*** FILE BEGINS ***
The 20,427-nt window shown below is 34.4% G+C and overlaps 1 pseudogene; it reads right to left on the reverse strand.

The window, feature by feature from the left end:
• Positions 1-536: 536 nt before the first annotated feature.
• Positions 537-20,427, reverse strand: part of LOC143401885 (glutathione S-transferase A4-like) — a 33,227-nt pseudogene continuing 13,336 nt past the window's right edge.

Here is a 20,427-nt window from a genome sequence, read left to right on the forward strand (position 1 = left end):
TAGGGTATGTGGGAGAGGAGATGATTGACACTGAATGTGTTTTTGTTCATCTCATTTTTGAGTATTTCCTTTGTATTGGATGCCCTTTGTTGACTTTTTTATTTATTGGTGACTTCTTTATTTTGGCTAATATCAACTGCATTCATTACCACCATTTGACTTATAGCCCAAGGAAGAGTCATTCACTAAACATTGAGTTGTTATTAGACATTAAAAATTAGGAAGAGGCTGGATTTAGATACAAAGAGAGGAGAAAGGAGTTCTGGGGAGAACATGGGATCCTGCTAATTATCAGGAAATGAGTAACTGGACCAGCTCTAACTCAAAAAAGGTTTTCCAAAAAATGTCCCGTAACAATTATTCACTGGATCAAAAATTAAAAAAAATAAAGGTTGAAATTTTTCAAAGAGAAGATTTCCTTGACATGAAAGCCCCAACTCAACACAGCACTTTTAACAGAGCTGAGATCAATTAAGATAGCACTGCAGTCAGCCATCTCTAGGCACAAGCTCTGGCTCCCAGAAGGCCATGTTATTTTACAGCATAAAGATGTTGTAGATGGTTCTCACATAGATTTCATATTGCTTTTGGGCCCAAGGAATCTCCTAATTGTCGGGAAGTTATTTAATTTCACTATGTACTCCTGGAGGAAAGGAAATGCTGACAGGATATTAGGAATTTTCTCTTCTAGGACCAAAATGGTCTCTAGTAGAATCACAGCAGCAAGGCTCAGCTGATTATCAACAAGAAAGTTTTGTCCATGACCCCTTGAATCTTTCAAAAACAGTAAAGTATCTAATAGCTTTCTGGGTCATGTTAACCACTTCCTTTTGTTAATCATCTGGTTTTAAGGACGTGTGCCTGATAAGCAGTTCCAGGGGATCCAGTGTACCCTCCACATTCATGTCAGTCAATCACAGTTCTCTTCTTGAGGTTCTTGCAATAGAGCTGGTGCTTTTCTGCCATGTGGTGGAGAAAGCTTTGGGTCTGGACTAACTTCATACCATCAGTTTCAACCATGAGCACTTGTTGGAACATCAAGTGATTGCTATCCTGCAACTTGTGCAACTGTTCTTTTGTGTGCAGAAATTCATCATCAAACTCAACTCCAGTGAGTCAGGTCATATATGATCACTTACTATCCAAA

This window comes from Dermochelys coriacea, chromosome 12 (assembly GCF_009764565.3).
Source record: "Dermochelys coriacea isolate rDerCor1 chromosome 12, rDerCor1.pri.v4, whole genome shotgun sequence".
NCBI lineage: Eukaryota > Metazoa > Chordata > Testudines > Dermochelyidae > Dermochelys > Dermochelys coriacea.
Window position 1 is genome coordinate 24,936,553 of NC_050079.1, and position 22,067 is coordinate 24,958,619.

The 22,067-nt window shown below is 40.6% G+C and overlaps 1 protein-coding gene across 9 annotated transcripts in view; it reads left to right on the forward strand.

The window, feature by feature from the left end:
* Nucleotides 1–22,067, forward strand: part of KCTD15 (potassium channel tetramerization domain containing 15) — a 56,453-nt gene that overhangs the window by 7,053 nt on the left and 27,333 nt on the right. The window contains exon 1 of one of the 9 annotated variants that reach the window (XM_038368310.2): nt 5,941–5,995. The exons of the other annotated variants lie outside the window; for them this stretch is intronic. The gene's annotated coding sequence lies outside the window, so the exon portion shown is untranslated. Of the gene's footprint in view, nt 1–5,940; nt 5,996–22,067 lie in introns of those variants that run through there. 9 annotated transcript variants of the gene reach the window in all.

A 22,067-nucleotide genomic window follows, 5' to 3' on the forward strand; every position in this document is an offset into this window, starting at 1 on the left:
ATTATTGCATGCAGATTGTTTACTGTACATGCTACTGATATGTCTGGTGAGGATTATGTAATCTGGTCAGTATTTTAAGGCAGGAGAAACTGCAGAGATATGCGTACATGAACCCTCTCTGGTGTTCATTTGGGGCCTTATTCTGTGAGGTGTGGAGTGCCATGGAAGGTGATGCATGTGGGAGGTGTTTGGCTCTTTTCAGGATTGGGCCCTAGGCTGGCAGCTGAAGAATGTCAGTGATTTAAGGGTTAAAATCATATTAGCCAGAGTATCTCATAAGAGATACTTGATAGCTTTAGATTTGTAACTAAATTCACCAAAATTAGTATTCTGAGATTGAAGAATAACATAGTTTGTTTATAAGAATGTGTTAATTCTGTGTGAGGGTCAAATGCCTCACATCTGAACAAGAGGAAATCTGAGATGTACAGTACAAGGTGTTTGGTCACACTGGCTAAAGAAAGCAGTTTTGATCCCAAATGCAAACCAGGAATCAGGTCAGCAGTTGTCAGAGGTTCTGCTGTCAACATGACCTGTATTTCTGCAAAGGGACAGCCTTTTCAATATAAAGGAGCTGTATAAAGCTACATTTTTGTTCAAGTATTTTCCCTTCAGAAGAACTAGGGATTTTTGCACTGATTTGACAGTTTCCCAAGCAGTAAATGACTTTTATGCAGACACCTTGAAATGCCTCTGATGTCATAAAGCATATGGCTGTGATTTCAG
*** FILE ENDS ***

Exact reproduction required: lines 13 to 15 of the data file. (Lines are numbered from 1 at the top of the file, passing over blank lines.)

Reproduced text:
* Nucleotides 1–22,067, forward strand: part of KCTD15 (potassium channel tetramerization domain containing 15) — a 56,453-nt gene that overhangs the window by 7,053 nt on the left and 27,333 nt on the right. The window contains exon 1 of one of the 9 annotated variants that reach the window (XM_038368310.2): nt 5,941–5,995. The exons of the other annotated variants lie outside the window; for them this stretch is intronic. The gene's annotated coding sequence lies outside the window, so the exon portion shown is untranslated. Of the gene's footprint in view, nt 1–5,940; nt 5,996–22,067 lie in introns of those variants that run through there. 9 annotated transcript variants of the gene reach the window in all.

A 22,067-nucleotide genomic window follows, 5' to 3' on the forward strand; every position in this document is an offset into this window, starting at 1 on the left:
ATTATTGCATGCAGATTGTTTACTGTACATGCTACTGATATGTCTGGTGAGGATTATGTAATCTGGTCAGTATTTTAAGGCAGGAGAAACTGCAGAGATATGCGTACATGAACCCTCTCTGGTGTTCATTTGGGGCCTTATTCTGTGAGGTGTGGAGTGCCATGGAAGGTGATGCATGTGGGAGGTGTTTGGCTCTTTTCAGGATTGGGCCCTAGGCTGGCAGCTGAAGAATGTCAGTGATTTAAGGGTTAAAATCATATTAGCCAGAGTATCTCATAAGAGATACTTGATAGCTTTAGATTTGTAACTAAATTCACCAAAATTAGTATTCTGAGATTGAAGAATAACATAGTTTGTTTATAAGAATGTGTTAATTCTGTGTGAGGGTCAAATGCCTCACATCTGAACAAGAGGAAATCTGAGATGTACAGTACAAGGTGTTTGGTCACACTGGCTAAAGAAAGCAGTTTTGATCCCAAATGCAAACCAGGAATCAGGTCAGCAGTTGTCAGAGGTTCTGCTGTCAACATGACCTGTATTTCTGCAAAGGGACAGCCTTTTCAATATAAAGGAGCTGTATAAAGCTACATTTTTGTTCAAGTATTTTCCCTTCAGAAGAACTAGGGATTTTTGCACTGATTTGACAGTTTCCCAAGCAGTAAATGACTTTTATGCAGACACCTTGAAATGCCTCTGATGTCATAAAGCATATGGCTGTGATTTCAG